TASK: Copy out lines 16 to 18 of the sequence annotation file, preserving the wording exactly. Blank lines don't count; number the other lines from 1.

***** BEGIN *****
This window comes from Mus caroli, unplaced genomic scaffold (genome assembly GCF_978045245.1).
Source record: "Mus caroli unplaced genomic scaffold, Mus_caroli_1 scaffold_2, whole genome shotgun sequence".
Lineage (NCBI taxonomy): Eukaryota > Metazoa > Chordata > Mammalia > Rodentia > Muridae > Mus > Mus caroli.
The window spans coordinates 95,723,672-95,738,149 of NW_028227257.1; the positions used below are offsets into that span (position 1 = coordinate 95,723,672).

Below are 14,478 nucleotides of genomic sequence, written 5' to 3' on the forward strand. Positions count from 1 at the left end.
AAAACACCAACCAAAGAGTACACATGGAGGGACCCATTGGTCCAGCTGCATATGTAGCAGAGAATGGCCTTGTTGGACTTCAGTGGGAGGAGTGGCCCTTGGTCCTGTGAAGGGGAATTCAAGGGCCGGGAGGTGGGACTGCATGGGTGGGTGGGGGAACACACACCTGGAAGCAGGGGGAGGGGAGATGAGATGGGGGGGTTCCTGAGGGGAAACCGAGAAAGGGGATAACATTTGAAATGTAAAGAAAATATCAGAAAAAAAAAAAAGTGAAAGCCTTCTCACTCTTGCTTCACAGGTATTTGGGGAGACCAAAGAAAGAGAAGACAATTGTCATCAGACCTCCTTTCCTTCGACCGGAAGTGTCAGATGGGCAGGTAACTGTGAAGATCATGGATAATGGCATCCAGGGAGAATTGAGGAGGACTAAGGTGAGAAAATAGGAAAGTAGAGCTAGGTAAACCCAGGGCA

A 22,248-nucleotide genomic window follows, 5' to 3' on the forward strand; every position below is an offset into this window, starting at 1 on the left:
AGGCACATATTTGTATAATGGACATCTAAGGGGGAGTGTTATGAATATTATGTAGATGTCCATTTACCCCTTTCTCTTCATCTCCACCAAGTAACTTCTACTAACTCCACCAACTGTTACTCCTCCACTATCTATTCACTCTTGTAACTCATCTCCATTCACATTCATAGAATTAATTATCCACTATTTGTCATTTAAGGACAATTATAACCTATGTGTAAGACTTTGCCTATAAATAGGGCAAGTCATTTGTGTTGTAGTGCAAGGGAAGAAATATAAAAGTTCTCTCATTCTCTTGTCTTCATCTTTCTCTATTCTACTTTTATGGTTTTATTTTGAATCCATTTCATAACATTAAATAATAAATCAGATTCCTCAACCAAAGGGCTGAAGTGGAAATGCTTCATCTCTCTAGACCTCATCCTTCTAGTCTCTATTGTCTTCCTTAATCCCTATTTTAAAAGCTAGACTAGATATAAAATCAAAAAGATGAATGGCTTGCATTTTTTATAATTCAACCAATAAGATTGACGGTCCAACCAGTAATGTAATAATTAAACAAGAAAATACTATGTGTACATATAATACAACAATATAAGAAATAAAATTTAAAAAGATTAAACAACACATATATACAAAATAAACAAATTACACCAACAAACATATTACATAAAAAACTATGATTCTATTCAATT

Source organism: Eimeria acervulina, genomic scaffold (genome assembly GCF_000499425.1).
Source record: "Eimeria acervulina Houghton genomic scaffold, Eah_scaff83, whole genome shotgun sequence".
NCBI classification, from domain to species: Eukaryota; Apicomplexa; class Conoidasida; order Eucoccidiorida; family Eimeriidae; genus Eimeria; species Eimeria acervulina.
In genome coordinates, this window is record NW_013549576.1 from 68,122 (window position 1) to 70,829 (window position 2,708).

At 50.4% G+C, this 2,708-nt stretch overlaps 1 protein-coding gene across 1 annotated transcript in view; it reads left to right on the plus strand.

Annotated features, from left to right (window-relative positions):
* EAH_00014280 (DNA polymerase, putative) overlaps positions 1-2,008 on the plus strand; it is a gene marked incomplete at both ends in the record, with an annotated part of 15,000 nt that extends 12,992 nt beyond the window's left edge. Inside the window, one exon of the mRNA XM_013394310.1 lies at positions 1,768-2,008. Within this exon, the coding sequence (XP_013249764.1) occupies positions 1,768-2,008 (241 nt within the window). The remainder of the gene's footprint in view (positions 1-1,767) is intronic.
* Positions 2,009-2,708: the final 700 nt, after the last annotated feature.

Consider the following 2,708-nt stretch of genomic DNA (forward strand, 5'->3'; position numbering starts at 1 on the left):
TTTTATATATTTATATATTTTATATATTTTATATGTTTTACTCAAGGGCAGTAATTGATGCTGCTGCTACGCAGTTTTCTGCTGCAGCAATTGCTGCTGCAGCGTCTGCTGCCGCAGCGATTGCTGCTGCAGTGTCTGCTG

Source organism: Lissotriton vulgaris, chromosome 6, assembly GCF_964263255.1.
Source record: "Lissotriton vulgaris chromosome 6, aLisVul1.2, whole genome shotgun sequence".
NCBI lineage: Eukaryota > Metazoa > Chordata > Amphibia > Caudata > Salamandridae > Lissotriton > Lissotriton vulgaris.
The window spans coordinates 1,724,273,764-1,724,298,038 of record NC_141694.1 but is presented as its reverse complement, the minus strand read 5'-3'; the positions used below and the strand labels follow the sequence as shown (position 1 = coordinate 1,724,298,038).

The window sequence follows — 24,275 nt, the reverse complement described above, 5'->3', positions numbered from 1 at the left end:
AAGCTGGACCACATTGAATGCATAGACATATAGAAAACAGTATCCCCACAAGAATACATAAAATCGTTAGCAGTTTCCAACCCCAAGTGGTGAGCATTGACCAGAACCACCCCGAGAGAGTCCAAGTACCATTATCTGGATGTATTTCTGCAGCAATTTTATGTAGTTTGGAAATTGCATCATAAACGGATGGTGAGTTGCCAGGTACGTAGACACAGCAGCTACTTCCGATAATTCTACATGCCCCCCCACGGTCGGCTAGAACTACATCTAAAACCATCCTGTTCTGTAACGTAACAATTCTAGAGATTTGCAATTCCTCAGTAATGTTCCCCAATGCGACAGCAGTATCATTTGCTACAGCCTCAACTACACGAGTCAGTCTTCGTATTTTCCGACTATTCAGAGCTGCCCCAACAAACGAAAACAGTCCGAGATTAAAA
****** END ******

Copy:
* Positions 2,009-2,708: the final 700 nt, after the last annotated feature.

Consider the following 2,708-nt stretch of genomic DNA (forward strand, 5'->3'; position numbering starts at 1 on the left):
TTTTATATATTTATATATTTTATATATTTTATATGTTTTACTCAAGGGCAGTAATTGATGCTGCTGCTACGCAGTTTTCTGCTGCAGCAATTGCTGCTGCAGCGTCTGCTGCCGCAGCGATTGCTGCTGCAGTGTCTGCTG